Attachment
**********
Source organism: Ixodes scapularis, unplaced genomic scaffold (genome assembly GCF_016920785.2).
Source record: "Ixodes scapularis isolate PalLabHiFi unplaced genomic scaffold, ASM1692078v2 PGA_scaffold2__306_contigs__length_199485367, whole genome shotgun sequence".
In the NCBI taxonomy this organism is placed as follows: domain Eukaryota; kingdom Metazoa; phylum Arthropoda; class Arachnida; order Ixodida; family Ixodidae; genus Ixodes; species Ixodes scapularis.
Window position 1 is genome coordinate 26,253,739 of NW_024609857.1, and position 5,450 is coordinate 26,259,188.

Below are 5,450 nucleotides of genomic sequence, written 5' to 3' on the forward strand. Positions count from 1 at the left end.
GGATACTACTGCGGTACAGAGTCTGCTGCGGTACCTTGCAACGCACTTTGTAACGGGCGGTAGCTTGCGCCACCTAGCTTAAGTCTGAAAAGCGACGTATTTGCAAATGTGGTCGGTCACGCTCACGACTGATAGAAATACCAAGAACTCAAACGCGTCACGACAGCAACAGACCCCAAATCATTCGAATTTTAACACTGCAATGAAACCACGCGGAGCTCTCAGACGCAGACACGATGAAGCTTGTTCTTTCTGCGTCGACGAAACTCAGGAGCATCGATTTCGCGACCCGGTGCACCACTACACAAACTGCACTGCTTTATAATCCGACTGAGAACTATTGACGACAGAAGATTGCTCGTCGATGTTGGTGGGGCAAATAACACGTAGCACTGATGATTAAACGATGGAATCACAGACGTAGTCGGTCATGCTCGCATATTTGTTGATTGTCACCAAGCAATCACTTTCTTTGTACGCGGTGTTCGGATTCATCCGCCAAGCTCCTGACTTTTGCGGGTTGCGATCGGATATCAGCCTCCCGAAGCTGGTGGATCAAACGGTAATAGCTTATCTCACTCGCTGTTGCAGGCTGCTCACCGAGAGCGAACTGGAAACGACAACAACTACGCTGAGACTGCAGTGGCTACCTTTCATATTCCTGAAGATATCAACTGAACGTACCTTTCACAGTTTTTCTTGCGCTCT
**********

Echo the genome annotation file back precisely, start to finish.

Source organism: Ixodes scapularis, unplaced genomic scaffold (genome assembly GCF_016920785.2).
Source record: "Ixodes scapularis isolate PalLabHiFi unplaced genomic scaffold, ASM1692078v2 PGA_scaffold2__306_contigs__length_199485367, whole genome shotgun sequence".
In the NCBI taxonomy this organism is placed as follows: domain Eukaryota; kingdom Metazoa; phylum Arthropoda; class Arachnida; order Ixodida; family Ixodidae; genus Ixodes; species Ixodes scapularis.
Window position 1 is genome coordinate 26,253,739 of NW_024609857.1, and position 5,450 is coordinate 26,259,188.

Below are 5,450 nucleotides of genomic sequence, written 5' to 3' on the forward strand. Positions count from 1 at the left end.
GGATACTACTGCGGTACAGAGTCTGCTGCGGTACCTTGCAACGCACTTTGTAACGGGCGGTAGCTTGCGCCACCTAGCTTAAGTCTGAAAAGCGACGTATTTGCAAATGTGGTCGGTCACGCTCACGACTGATAGAAATACCAAGAACTCAAACGCGTCACGACAGCAACAGACCCCAAATCATTCGAATTTTAACACTGCAATGAAACCACGCGGAGCTCTCAGACGCAGACACGATGAAGCTTGTTCTTTCTGCGTCGACGAAACTCAGGAGCATCGATTTCGCGACCCGGTGCACCACTACACAAACTGCACTGCTTTATAATCCGACTGAGAACTATTGACGACAGAAGATTGCTCGTCGATGTTGGTGGGGCAAATAACACGTAGCACTGATGATTAAACGATGGAATCACAGACGTAGTCGGTCATGCTCGCATATTTGTTGATTGTCACCAAGCAATCACTTTCTTTGTACGCGGTGTTCGGATTCATCCGCCAAGCTCCTGACTTTTGCGGGTTGCGATCGGATATCAGCCTCCCGAAGCTGGTGGATCAAACGGTAATAGCTTATCTCACTCGCTGTTGCAGGCTGCTCACCGAGAGCGAACTGGAAACGACAACAACTACGCTGAGACTGCAGTGGCTACCTTTCATATTCCTGAAGATATCAACTGAACGTACCTTTCACAGTTTTTCTTGCGCTCT